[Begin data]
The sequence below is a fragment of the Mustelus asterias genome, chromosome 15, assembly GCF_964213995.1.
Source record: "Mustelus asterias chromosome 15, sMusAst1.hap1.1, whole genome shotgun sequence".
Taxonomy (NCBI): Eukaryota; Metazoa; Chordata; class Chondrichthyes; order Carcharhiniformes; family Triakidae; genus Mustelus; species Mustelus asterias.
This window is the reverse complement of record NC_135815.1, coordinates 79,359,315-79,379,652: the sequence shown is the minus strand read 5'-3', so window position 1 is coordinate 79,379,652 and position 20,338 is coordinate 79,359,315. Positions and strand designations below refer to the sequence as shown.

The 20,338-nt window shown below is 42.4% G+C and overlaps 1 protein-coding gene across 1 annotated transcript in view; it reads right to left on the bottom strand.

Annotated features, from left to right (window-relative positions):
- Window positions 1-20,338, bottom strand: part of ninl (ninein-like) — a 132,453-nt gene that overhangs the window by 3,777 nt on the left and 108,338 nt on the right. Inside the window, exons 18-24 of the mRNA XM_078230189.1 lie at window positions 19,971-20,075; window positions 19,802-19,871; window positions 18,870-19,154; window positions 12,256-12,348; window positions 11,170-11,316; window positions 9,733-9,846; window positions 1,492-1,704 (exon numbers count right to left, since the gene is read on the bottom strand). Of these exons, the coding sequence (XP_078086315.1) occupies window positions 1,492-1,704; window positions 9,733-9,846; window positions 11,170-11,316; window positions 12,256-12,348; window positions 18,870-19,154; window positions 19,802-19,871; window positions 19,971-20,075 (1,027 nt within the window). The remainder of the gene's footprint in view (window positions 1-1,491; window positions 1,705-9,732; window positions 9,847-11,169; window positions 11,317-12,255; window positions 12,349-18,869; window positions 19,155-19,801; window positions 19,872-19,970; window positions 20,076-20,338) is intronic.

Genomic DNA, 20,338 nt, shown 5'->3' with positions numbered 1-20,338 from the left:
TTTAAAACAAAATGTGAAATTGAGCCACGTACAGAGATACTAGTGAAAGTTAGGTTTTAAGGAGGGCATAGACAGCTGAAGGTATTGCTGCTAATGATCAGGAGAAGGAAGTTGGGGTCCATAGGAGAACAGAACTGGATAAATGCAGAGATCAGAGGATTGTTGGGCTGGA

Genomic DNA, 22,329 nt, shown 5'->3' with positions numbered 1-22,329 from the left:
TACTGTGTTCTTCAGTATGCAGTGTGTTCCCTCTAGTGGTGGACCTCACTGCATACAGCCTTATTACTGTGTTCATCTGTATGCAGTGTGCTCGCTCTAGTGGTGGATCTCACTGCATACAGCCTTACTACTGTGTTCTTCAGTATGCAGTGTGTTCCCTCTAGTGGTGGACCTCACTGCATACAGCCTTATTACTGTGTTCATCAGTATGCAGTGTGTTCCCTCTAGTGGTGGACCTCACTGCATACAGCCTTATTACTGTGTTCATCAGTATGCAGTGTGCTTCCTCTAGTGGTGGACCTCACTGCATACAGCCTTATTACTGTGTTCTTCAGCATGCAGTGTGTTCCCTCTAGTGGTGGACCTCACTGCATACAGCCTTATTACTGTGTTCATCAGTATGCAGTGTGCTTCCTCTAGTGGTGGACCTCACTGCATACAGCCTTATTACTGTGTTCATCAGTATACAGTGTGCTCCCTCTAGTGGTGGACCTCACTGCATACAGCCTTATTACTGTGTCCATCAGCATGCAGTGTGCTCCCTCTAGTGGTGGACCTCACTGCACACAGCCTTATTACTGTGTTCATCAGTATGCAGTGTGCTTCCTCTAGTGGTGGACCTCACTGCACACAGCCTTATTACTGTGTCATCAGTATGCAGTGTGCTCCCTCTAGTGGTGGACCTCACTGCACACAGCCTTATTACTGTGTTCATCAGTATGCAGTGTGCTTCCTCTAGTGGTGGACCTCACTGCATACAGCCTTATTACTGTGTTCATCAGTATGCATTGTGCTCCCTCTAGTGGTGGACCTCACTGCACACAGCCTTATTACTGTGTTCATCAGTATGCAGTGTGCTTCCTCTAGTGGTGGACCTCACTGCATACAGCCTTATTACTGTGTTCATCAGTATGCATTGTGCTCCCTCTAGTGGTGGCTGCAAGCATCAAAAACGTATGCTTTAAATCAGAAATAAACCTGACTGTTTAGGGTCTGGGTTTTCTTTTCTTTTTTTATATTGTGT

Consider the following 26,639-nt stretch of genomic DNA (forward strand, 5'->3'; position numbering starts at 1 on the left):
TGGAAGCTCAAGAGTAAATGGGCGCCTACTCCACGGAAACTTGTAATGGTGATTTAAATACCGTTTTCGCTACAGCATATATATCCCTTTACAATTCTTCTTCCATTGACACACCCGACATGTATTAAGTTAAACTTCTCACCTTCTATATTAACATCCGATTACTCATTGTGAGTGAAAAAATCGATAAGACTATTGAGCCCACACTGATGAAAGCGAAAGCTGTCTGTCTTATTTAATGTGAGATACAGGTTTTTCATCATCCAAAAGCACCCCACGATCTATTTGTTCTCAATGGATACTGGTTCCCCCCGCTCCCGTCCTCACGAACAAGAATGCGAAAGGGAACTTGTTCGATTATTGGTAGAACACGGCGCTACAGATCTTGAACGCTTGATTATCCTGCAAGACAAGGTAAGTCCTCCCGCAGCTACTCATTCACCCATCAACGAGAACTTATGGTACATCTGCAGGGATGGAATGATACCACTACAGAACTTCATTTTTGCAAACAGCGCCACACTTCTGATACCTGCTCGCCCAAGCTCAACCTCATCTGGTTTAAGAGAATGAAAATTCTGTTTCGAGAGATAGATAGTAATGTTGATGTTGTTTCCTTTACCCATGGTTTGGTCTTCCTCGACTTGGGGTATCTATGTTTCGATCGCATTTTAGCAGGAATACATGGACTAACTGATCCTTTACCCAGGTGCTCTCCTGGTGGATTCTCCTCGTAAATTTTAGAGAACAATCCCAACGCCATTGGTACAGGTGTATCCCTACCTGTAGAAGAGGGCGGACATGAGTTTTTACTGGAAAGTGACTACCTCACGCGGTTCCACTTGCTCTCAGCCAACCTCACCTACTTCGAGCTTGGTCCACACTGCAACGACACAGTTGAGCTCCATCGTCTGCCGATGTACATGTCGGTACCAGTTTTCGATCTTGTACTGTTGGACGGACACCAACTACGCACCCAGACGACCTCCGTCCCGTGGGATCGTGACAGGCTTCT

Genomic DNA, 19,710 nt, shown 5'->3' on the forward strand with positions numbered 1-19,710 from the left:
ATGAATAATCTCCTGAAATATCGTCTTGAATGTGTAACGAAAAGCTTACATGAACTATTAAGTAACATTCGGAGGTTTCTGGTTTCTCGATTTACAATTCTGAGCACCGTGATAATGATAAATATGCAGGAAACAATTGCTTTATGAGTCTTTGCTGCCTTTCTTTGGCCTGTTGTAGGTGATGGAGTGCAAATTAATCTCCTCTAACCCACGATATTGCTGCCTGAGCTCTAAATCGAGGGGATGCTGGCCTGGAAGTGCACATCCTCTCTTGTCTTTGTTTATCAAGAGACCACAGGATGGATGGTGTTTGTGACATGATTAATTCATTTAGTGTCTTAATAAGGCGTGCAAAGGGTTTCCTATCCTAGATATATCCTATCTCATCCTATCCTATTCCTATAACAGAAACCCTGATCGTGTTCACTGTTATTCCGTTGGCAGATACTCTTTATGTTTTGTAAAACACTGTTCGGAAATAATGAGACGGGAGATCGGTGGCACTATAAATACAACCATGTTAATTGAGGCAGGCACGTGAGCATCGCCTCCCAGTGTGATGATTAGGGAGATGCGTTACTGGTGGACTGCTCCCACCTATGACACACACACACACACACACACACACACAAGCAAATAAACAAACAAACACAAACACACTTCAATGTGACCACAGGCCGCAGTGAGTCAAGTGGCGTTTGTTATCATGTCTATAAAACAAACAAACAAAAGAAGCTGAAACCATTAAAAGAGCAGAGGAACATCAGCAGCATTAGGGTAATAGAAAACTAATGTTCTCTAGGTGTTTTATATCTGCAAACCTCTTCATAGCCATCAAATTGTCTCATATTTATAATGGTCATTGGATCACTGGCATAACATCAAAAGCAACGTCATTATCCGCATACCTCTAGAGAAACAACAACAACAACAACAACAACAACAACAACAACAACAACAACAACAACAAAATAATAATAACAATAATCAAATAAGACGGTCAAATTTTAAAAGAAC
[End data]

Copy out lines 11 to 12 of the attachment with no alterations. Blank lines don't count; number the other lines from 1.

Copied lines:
TACTGTGTTCTTCAGTATGCAGTGTGTTCCCTCTAGTGGTGGACCTCACTGCATACAGCCTTATTACTGTGTTCATCTGTATGCAGTGTGCTCGCTCTAGTGGTGGATCTCACTGCATACAGCCTTACTACTGTGTTCTTCAGTATGCAGTGTGTTCCCTCTAGTGGTGGACCTCACTGCATACAGCCTTATTACTGTGTTCATCAGTATGCAGTGTGTTCCCTCTAGTGGTGGACCTCACTGCATACAGCCTTATTACTGTGTTCATCAGTATGCAGTGTGCTTCCTCTAGTGGTGGACCTCACTGCATACAGCCTTATTACTGTGTTCTTCAGCATGCAGTGTGTTCCCTCTAGTGGTGGACCTCACTGCATACAGCCTTATTACTGTGTTCATCAGTATGCAGTGTGCTTCCTCTAGTGGTGGACCTCACTGCATACAGCCTTATTACTGTGTTCATCAGTATACAGTGTGCTCCCTCTAGTGGTGGACCTCACTGCATACAGCCTTATTACTGTGTCCATCAGCATGCAGTGTGCTCCCTCTAGTGGTGGACCTCACTGCACACAGCCTTATTACTGTGTTCATCAGTATGCAGTGTGCTTCCTCTAGTGGTGGACCTCACTGCACACAGCCTTATTACTGTGTCATCAGTATGCAGTGTGCTCCCTCTAGTGGTGGACCTCACTGCACACAGCCTTATTACTGTGTTCATCAGTATGCAGTGTGCTTCCTCTAGTGGTGGACCTCACTGCATACAGCCTTATTACTGTGTTCATCAGTATGCATTGTGCTCCCTCTAGTGGTGGACCTCACTGCACACAGCCTTATTACTGTGTTCATCAGTATGCAGTGTGCTTCCTCTAGTGGTGGACCTCACTGCATACAGCCTTATTACTGTGTTCATCAGTATGCATTGTGCTCCCTCTAGTGGTGGCTGCAAGCATCAAAAACGTATGCTTTAAATCAGAAATAAACCTGACTGTTTAGGGTCTGGGTTTTCTTTTCTTTTTTTATATTGTGT

Consider the following 26,639-nt stretch of genomic DNA (forward strand, 5'->3'; position numbering starts at 1 on the left):